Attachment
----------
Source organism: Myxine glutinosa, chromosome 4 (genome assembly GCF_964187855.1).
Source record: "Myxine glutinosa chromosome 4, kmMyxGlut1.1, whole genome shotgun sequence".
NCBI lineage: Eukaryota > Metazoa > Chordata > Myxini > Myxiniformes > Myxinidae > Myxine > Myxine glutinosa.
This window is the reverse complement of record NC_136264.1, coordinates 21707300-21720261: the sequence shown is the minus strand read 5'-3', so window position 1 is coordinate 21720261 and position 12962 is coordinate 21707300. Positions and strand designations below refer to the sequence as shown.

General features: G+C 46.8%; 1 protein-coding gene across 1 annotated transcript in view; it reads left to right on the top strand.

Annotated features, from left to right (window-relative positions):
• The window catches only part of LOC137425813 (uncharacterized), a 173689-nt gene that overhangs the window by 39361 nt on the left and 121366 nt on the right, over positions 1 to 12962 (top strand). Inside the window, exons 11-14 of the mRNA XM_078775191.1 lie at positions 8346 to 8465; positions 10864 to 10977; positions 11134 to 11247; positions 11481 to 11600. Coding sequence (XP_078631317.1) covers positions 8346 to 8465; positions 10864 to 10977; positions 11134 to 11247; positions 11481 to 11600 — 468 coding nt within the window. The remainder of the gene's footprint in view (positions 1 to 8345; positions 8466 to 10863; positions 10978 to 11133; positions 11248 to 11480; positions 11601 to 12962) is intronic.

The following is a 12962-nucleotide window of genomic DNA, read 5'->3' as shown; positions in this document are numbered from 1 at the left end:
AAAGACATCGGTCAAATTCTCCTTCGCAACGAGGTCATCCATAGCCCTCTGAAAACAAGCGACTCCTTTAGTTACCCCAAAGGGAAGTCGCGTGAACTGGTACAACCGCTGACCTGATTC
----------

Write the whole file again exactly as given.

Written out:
Source organism: Myxine glutinosa, chromosome 4 (genome assembly GCF_964187855.1).
Source record: "Myxine glutinosa chromosome 4, kmMyxGlut1.1, whole genome shotgun sequence".
NCBI lineage: Eukaryota > Metazoa > Chordata > Myxini > Myxiniformes > Myxinidae > Myxine > Myxine glutinosa.
This window is the reverse complement of record NC_136264.1, coordinates 21707300-21720261: the sequence shown is the minus strand read 5'-3', so window position 1 is coordinate 21720261 and position 12962 is coordinate 21707300. Positions and strand designations below refer to the sequence as shown.

General features: G+C 46.8%; 1 protein-coding gene across 1 annotated transcript in view; it reads left to right on the top strand.

Annotated features, from left to right (window-relative positions):
• The window catches only part of LOC137425813 (uncharacterized), a 173689-nt gene that overhangs the window by 39361 nt on the left and 121366 nt on the right, over positions 1 to 12962 (top strand). Inside the window, exons 11-14 of the mRNA XM_078775191.1 lie at positions 8346 to 8465; positions 10864 to 10977; positions 11134 to 11247; positions 11481 to 11600. Coding sequence (XP_078631317.1) covers positions 8346 to 8465; positions 10864 to 10977; positions 11134 to 11247; positions 11481 to 11600 — 468 coding nt within the window. The remainder of the gene's footprint in view (positions 1 to 8345; positions 8466 to 10863; positions 10978 to 11133; positions 11248 to 11480; positions 11601 to 12962) is intronic.

The following is a 12962-nucleotide window of genomic DNA, read 5'->3' as shown; positions in this document are numbered from 1 at the left end:
AAAGACATCGGTCAAATTCTCCTTCGCAACGAGGTCATCCATAGCCCTCTGAAAACAAGCGACTCCTTTAGTTACCCCAAAGGGAAGTCGCGTGAACTGGTACAACCGCTGACCTGATTC